Ever since the Nationals moved to D.C., they’ve taken a pitcher in the first round of the MLB Draft every year except three: 2005 (Ryan Zimmerman), 2010 (Bryce Harper) and 2015 (no pick). Fourteen of their 22 first-rounders have been pitchers, a testament to the strategy President of Baseball Operations and General Manager Mike Rizzo uses to build his teams.
So when Washington makes the 11th overall pick on Sunday evening, the industry-wide expectation is that Rizzo will once again dip into the pool of amateur arms and add another pitcher to the Nationals’ farm system. That’s reflected in just about every mock draft published in the weeks leading up to the draft.
Here are four pitchers the Nationals have been connected to ahead of draft day:
RHP Sam Bachman, Miami (Ohio)
If there was ever a pitcher who fit the mold of a Nationals arm, it’s Sam Bachman. The 6-foot-1, 235-pound right-hander is a power pitcher whose fastball sits at 94-97 mph and touches 101. He racks up the strikeouts, posting a staggering 14.0 K/9 this season for the RedHawks with a 1.81 ERA and 0.771 WHIP in 12 starts.
In addition to his fastball, Bachman also boasts a plus slider and above-average changeup. After showing some control issues as a freshman, he buttoned up his command and projects to be a starter long-term if he can continue honing in on the strike zone.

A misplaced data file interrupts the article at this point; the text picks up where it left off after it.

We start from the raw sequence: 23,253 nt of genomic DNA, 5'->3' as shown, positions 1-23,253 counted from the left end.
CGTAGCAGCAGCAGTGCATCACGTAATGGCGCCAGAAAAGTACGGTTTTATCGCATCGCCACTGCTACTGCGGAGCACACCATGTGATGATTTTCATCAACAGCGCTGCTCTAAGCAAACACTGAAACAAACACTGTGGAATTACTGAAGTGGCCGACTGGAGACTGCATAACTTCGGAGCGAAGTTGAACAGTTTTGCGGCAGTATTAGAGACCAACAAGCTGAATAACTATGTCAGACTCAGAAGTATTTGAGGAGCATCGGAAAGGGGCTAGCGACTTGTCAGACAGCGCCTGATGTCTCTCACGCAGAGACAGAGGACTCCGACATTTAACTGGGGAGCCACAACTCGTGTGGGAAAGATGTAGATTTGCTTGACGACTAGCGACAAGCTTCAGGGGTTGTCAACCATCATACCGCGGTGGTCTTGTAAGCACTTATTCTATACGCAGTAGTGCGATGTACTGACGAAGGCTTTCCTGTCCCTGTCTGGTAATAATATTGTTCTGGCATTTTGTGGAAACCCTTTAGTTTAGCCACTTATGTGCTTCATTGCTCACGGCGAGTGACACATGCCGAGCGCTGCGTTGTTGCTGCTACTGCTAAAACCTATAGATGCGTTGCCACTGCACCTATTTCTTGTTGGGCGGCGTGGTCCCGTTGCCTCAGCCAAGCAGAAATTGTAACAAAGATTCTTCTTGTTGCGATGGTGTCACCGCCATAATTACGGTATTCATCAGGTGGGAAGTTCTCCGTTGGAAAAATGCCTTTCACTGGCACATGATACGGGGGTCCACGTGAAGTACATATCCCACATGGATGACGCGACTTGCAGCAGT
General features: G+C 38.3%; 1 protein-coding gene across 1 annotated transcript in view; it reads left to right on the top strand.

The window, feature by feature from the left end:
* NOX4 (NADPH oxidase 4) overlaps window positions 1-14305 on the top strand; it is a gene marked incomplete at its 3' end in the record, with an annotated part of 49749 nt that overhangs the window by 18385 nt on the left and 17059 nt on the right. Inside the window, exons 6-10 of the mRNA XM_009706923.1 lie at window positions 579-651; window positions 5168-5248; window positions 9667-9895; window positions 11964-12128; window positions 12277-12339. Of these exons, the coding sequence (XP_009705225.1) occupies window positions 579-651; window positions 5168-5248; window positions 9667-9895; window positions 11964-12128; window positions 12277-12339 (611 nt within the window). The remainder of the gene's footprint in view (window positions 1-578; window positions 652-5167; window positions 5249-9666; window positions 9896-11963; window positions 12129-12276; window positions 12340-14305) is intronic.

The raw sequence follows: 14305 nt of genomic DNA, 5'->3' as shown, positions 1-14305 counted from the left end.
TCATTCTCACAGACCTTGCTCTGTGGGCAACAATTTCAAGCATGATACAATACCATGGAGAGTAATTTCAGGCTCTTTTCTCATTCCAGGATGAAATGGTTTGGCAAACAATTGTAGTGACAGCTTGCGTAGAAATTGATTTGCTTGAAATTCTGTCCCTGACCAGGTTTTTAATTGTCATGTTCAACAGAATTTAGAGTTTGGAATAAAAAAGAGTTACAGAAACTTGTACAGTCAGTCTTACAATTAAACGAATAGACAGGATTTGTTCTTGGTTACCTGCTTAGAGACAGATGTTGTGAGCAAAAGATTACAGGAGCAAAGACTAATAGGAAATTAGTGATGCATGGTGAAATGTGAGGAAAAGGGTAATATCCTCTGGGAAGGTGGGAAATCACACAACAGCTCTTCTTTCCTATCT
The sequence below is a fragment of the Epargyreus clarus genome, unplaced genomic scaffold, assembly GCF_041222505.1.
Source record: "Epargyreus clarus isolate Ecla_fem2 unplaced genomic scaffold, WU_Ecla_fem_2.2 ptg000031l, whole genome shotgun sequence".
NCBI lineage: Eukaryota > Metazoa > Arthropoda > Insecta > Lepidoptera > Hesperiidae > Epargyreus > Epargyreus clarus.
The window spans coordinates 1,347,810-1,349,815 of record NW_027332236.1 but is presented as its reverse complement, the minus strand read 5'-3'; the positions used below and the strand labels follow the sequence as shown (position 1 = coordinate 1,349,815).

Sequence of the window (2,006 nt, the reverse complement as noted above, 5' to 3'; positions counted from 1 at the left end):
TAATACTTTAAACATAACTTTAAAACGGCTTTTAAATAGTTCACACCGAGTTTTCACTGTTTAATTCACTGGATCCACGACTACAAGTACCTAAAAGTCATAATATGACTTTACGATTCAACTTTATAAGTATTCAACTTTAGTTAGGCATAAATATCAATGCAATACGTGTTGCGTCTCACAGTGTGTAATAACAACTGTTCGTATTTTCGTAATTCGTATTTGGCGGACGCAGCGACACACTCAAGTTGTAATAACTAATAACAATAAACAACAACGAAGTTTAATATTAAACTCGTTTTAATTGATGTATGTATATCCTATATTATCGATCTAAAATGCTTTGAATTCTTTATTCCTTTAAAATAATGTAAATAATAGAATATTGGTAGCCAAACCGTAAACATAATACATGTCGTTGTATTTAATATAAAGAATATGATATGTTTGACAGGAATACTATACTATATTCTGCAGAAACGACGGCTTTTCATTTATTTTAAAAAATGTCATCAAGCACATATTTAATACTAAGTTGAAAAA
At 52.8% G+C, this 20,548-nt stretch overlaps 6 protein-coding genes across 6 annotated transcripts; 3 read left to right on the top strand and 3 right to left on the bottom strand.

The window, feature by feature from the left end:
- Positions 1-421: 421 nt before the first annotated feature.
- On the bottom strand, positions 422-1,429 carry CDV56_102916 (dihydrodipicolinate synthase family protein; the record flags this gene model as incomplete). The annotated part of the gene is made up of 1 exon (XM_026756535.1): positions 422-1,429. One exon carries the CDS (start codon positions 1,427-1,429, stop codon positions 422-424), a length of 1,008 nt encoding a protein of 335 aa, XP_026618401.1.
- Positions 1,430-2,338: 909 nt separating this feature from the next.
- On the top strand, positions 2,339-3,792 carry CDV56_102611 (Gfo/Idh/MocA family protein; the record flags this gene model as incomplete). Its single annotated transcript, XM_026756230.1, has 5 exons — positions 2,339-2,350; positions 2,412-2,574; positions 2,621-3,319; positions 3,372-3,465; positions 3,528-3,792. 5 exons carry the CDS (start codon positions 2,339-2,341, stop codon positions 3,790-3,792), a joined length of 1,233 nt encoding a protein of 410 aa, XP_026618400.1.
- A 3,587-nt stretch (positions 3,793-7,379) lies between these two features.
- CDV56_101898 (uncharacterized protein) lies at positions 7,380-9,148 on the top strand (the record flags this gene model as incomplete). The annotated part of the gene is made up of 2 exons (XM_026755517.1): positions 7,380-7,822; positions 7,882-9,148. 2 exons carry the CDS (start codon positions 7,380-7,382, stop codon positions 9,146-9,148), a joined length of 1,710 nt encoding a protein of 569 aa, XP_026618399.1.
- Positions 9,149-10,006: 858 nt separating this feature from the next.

RHP Will Bednar, Mississippi State
No one boosted their draft stock more during the College World Series than Will Bednar, who allowed just three runs in 18 1/3 innings (1.47 ERA) in Omaha to lead Mississippi State to its first national championship. The redshirt freshman won Most Outstanding Player for his efforts and should land in the middle of the first round because of it.
Bednar has a four-pitch mix highlighted by a fastball that tops out at 97 mph and a slider that still probably haunts the nightmares of a few Vanderbilt hitters. He also throws a curveball and changeup, though the latter is still a bit of a work in progress.
RHP Jackson Jobe, Heritage Hall High School (Oklahoma)
The Nationals don’t dip into the prep ranks often, taking only two high school arms in the last 13 years: Mason Denaburg (2018) and Lucas Giolito (2012). Jobe might warrant an exception, however, standing alone as the top prep arm in his class. Should he fall all the way down to the Nationals at 11, he will be hard for them to pass up.
Jobe boasts an elite slider that baffles scouts and analysts alike with the amount of spin and depth it gets. His fastball reaches 96 mph despite only measuring out at 6-foot-2, 190 pounds. His stats from his senior year are simply mind-boggling: 9-0, 0.13 ERA, 122 strikeouts and five walks in 51 2/3 innings — with a state championship to top it off.
RHP Ty Madden, Texas
The Big 12 Pitcher of the Year this season, Madden racked up 137 strikeouts to finish with the seventh most Ks in the country. His fastball has developed into one of his best pitches since joining the Longhorns, averaging 93-96 mph and topping out at 99. Madden is best known for his elite slider while throwing a curveball and changeup as well.
Madden is no sure bet to be available to the Nationals by the time their pick comes around; high strikeout arms with ace potential aren’t easy to find. At 21 years old, he’s a player who could move through any organization quickly.